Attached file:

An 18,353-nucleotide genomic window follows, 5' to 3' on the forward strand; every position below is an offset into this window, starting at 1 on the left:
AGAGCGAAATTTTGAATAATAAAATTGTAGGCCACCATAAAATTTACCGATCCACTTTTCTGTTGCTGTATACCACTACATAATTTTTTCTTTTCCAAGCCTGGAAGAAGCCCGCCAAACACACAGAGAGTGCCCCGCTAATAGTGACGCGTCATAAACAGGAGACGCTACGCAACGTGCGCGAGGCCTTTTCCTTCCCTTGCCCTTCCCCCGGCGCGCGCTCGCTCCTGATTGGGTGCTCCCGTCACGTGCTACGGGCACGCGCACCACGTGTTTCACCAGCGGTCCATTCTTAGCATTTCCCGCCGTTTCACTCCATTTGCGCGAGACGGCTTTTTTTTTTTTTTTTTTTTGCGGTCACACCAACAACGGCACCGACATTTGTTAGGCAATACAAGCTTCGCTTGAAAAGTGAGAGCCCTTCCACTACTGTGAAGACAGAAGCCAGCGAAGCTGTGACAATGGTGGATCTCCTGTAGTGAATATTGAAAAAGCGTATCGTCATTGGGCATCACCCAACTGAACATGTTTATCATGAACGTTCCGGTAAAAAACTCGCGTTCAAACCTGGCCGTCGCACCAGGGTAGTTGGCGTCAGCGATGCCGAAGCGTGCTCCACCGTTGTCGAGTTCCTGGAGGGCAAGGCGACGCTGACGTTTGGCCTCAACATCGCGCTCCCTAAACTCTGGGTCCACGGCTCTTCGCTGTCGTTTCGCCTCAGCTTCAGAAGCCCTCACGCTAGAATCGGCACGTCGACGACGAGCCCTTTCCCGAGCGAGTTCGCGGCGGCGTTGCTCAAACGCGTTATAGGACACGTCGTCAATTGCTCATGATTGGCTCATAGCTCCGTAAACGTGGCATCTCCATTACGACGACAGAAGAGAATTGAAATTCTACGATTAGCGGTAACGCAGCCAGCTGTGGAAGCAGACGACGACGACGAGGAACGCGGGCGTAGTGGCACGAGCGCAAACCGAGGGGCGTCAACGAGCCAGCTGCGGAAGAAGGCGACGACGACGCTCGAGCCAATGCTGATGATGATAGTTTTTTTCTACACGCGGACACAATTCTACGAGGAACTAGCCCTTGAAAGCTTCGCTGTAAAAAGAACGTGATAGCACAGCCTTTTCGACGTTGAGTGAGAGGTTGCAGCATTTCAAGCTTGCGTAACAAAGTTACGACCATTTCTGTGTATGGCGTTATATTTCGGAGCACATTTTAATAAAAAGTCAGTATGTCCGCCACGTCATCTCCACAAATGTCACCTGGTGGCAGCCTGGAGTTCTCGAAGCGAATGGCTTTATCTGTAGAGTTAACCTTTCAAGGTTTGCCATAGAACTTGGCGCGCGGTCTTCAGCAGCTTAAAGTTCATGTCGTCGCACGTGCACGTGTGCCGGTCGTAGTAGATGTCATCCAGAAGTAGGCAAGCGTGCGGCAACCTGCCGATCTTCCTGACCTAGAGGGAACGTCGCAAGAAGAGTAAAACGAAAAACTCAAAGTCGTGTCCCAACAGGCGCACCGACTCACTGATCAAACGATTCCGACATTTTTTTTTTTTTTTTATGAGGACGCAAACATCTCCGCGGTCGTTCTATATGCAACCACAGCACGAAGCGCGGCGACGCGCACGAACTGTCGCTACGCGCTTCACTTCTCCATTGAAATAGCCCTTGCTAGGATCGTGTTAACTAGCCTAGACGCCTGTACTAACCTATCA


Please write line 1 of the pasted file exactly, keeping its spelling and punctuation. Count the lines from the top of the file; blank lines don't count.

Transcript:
An 18,353-nucleotide genomic window follows, 5' to 3' on the forward strand; every position below is an offset into this window, starting at 1 on the left: